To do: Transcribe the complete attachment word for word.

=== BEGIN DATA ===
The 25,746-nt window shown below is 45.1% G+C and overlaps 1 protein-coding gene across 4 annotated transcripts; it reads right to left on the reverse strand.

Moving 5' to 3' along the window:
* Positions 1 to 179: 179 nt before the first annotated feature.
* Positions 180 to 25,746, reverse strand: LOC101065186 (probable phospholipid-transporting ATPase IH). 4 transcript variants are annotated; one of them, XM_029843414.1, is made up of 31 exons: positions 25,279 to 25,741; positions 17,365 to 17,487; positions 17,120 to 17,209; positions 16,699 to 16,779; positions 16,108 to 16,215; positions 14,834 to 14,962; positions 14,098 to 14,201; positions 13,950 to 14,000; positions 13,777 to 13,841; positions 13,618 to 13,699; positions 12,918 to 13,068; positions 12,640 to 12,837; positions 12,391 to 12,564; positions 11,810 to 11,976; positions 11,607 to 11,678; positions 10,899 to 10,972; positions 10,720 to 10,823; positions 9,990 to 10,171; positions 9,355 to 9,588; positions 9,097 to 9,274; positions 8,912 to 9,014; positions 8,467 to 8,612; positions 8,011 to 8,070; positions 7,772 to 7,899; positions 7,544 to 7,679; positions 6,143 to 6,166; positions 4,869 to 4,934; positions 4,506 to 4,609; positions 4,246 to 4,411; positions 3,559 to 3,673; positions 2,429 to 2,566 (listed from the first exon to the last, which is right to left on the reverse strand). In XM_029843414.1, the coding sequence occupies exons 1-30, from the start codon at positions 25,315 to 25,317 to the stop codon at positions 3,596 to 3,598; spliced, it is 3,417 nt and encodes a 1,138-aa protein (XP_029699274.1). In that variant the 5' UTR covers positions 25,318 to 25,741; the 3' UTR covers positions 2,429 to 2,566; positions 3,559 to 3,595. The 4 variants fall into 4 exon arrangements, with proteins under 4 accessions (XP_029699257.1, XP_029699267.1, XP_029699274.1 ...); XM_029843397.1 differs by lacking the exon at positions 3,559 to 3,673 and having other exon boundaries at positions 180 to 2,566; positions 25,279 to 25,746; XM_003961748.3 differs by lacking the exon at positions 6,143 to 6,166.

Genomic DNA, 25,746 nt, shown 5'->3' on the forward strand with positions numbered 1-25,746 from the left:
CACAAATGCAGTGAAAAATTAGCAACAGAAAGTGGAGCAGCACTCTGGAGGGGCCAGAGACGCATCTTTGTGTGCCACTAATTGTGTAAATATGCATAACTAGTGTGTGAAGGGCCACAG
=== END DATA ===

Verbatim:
The 25,746-nt window shown below is 45.1% G+C and overlaps 1 protein-coding gene across 4 annotated transcripts; it reads right to left on the reverse strand.

Moving 5' to 3' along the window:
* Positions 1 to 179: 179 nt before the first annotated feature.
* Positions 180 to 25,746, reverse strand: LOC101065186 (probable phospholipid-transporting ATPase IH). 4 transcript variants are annotated; one of them, XM_029843414.1, is made up of 31 exons: positions 25,279 to 25,741; positions 17,365 to 17,487; positions 17,120 to 17,209; positions 16,699 to 16,779; positions 16,108 to 16,215; positions 14,834 to 14,962; positions 14,098 to 14,201; positions 13,950 to 14,000; positions 13,777 to 13,841; positions 13,618 to 13,699; positions 12,918 to 13,068; positions 12,640 to 12,837; positions 12,391 to 12,564; positions 11,810 to 11,976; positions 11,607 to 11,678; positions 10,899 to 10,972; positions 10,720 to 10,823; positions 9,990 to 10,171; positions 9,355 to 9,588; positions 9,097 to 9,274; positions 8,912 to 9,014; positions 8,467 to 8,612; positions 8,011 to 8,070; positions 7,772 to 7,899; positions 7,544 to 7,679; positions 6,143 to 6,166; positions 4,869 to 4,934; positions 4,506 to 4,609; positions 4,246 to 4,411; positions 3,559 to 3,673; positions 2,429 to 2,566 (listed from the first exon to the last, which is right to left on the reverse strand). In XM_029843414.1, the coding sequence occupies exons 1-30, from the start codon at positions 25,315 to 25,317 to the stop codon at positions 3,596 to 3,598; spliced, it is 3,417 nt and encodes a 1,138-aa protein (XP_029699274.1). In that variant the 5' UTR covers positions 25,318 to 25,741; the 3' UTR covers positions 2,429 to 2,566; positions 3,559 to 3,595. The 4 variants fall into 4 exon arrangements, with proteins under 4 accessions (XP_029699257.1, XP_029699267.1, XP_029699274.1 ...); XM_029843397.1 differs by lacking the exon at positions 3,559 to 3,673 and having other exon boundaries at positions 180 to 2,566; positions 25,279 to 25,746; XM_003961748.3 differs by lacking the exon at positions 6,143 to 6,166.

Genomic DNA, 25,746 nt, shown 5'->3' on the forward strand with positions numbered 1-25,746 from the left:
CACAAATGCAGTGAAAAATTAGCAACAGAAAGTGGAGCAGCACTCTGGAGGGGCCAGAGACGCATCTTTGTGTGCCACTAATTGTGTAAATATGCATAACTAGTGTGTGAAGGGCCACAG